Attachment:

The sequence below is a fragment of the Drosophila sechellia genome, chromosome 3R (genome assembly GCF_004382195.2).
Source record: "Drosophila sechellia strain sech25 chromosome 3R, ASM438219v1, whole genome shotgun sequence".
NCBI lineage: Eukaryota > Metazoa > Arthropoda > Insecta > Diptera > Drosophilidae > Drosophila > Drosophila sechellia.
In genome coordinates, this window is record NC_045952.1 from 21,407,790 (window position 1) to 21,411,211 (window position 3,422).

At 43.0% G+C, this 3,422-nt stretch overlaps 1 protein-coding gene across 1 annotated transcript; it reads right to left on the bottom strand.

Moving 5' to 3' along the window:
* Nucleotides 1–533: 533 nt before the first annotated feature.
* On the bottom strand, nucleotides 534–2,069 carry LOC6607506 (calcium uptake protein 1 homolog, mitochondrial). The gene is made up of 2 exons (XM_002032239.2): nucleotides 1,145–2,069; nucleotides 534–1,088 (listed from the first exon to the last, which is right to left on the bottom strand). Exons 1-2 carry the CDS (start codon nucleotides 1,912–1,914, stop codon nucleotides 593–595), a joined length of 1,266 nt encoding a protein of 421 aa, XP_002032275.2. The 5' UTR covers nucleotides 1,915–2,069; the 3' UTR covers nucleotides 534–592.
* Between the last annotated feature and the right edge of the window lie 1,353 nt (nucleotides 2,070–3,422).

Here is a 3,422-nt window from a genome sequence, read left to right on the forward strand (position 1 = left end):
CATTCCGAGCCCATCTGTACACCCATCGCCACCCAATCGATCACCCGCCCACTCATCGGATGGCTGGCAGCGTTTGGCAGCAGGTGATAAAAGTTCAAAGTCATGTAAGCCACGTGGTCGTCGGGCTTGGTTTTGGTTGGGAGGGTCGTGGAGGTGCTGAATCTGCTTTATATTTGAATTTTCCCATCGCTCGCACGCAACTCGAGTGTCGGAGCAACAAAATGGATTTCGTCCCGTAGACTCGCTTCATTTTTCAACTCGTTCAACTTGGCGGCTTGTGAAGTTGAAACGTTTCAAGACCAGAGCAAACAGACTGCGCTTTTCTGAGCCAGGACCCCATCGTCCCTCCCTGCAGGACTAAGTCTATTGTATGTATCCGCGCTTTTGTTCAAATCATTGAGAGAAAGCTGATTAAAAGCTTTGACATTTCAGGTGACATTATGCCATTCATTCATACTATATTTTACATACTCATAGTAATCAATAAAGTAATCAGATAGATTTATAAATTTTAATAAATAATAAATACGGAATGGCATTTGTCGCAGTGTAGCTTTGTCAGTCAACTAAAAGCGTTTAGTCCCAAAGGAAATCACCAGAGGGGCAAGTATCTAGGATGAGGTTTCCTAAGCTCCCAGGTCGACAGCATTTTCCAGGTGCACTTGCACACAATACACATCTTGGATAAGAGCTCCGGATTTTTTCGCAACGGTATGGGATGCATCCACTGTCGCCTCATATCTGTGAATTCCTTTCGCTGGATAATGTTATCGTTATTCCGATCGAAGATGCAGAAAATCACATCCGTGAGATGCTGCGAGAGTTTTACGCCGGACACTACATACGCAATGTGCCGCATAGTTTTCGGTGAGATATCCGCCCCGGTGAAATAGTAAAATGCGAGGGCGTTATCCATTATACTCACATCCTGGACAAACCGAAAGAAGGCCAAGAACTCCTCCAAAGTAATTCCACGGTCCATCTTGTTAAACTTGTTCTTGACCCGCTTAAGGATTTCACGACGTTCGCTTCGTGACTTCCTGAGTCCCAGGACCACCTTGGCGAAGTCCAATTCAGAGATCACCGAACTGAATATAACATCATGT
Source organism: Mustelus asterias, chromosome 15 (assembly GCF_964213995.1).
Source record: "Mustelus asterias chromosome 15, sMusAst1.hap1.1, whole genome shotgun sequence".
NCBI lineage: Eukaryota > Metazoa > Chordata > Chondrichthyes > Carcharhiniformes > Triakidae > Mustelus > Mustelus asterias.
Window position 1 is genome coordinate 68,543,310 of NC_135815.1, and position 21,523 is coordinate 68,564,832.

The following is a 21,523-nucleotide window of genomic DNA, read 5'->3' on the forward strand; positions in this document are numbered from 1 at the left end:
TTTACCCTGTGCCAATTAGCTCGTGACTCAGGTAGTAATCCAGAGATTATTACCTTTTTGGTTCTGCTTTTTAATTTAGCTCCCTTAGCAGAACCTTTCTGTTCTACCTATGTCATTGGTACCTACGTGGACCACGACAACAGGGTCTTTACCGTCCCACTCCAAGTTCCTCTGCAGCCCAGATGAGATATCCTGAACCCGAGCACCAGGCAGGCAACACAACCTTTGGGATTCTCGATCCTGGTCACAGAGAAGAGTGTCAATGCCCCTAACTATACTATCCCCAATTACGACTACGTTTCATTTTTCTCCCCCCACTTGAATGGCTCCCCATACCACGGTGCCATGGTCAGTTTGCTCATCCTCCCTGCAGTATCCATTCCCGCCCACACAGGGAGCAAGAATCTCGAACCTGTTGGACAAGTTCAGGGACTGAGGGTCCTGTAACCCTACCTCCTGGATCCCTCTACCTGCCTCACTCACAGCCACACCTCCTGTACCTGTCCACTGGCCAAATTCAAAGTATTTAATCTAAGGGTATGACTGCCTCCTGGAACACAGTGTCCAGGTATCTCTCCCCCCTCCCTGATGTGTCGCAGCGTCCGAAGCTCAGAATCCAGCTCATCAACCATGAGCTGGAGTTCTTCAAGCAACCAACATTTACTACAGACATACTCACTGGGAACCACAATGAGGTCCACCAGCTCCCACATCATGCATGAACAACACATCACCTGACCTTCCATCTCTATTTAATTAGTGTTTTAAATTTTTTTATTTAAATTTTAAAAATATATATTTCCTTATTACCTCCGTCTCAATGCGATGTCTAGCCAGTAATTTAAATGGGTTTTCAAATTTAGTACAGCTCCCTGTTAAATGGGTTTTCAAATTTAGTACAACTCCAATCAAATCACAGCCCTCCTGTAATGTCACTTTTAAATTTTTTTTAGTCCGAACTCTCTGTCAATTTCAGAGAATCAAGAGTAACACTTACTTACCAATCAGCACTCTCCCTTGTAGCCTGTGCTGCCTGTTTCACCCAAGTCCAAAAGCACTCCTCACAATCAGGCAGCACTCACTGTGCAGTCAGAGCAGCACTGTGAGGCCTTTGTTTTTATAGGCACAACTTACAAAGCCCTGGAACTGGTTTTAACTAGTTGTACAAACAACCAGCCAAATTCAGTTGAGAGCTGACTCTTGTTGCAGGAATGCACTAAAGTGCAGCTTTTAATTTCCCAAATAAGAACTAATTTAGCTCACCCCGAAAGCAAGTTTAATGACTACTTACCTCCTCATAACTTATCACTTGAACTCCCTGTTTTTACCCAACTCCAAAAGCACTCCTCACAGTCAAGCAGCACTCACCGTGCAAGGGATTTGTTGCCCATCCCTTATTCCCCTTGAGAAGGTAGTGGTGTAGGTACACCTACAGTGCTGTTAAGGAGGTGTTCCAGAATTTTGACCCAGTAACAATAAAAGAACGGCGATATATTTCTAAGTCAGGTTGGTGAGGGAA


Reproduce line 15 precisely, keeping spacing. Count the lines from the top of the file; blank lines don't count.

Window position 1 is genome coordinate 68,543,310 of NC_135815.1, and position 21,523 is coordinate 68,564,832.